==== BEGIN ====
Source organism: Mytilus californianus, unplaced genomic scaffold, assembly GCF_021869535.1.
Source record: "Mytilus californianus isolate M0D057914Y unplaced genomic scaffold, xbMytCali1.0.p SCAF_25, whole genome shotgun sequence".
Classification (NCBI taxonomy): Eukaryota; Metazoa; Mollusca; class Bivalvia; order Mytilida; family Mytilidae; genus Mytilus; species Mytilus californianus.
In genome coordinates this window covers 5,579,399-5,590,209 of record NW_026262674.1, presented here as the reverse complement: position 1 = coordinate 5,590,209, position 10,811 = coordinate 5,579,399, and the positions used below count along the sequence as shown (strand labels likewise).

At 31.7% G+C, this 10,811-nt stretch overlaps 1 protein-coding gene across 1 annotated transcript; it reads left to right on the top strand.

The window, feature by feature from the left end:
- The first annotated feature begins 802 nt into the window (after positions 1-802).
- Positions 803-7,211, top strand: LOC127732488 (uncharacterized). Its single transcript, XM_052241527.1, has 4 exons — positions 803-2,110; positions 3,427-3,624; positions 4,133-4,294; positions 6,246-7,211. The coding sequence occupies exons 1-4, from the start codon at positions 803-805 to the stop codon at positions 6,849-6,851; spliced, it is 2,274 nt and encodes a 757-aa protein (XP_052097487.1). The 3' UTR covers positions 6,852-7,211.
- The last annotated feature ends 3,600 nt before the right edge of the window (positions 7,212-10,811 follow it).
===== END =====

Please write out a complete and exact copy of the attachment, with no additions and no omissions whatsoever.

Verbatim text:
Source organism: Mytilus californianus, unplaced genomic scaffold, assembly GCF_021869535.1.
Source record: "Mytilus californianus isolate M0D057914Y unplaced genomic scaffold, xbMytCali1.0.p SCAF_25, whole genome shotgun sequence".
Classification (NCBI taxonomy): Eukaryota; Metazoa; Mollusca; class Bivalvia; order Mytilida; family Mytilidae; genus Mytilus; species Mytilus californianus.
In genome coordinates this window covers 5,579,399-5,590,209 of record NW_026262674.1, presented here as the reverse complement: position 1 = coordinate 5,590,209, position 10,811 = coordinate 5,579,399, and the positions used below count along the sequence as shown (strand labels likewise).

At 31.7% G+C, this 10,811-nt stretch overlaps 1 protein-coding gene across 1 annotated transcript; it reads left to right on the top strand.

The window, feature by feature from the left end:
- The first annotated feature begins 802 nt into the window (after positions 1-802).
- Positions 803-7,211, top strand: LOC127732488 (uncharacterized). Its single transcript, XM_052241527.1, has 4 exons — positions 803-2,110; positions 3,427-3,624; positions 4,133-4,294; positions 6,246-7,211. The coding sequence occupies exons 1-4, from the start codon at positions 803-805 to the stop codon at positions 6,849-6,851; spliced, it is 2,274 nt and encodes a 757-aa protein (XP_052097487.1). The 3' UTR covers positions 6,852-7,211.
- The last annotated feature ends 3,600 nt before the right edge of the window (positions 7,212-10,811 follow it).